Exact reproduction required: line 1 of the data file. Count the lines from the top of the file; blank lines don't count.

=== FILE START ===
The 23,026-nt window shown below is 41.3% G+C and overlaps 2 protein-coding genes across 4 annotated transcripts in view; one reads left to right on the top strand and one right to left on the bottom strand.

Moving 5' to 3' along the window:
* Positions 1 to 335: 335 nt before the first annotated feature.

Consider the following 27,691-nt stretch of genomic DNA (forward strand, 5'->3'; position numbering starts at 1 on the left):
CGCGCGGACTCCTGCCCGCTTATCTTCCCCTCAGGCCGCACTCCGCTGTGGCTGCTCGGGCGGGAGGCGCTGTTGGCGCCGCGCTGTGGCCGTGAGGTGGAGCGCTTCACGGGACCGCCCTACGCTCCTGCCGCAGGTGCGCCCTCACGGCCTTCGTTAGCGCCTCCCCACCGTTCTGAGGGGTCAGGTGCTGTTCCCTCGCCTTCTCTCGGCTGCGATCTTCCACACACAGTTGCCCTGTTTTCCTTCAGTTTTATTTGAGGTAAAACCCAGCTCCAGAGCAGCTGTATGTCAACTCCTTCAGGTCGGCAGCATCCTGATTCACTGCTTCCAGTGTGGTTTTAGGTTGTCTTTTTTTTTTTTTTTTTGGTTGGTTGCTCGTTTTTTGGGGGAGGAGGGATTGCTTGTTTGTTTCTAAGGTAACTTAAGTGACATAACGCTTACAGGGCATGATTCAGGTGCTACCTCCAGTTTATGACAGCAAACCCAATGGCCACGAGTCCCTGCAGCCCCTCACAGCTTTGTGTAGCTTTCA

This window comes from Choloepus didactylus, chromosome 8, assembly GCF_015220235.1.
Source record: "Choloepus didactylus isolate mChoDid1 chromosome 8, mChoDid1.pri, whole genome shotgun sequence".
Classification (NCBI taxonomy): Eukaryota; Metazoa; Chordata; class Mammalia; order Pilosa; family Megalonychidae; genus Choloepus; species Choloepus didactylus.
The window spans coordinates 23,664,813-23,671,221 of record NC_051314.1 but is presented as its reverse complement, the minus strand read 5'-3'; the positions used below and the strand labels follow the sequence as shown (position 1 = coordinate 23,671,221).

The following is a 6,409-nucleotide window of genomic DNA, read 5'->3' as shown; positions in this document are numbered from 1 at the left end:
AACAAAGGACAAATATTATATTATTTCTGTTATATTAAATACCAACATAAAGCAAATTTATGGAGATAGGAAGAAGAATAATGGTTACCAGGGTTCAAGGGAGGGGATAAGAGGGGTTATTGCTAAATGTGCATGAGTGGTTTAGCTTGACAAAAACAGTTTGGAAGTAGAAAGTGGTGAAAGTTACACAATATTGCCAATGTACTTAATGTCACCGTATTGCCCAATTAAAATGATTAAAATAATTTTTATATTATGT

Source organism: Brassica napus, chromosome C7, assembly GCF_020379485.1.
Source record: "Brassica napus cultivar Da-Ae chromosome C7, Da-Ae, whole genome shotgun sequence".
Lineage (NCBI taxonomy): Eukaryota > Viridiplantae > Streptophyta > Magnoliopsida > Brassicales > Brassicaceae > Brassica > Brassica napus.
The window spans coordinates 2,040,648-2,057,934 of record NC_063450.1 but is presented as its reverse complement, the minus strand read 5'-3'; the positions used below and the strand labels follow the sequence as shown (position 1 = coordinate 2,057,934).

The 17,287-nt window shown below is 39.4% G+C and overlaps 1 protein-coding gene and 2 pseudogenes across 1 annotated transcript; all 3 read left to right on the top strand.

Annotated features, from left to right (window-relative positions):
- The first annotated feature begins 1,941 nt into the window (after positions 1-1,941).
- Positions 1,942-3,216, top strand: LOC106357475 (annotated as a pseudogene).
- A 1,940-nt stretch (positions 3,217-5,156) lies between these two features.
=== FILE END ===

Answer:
The 23,026-nt window shown below is 41.3% G+C and overlaps 2 protein-coding genes across 4 annotated transcripts in view; one reads left to right on the top strand and one right to left on the bottom strand.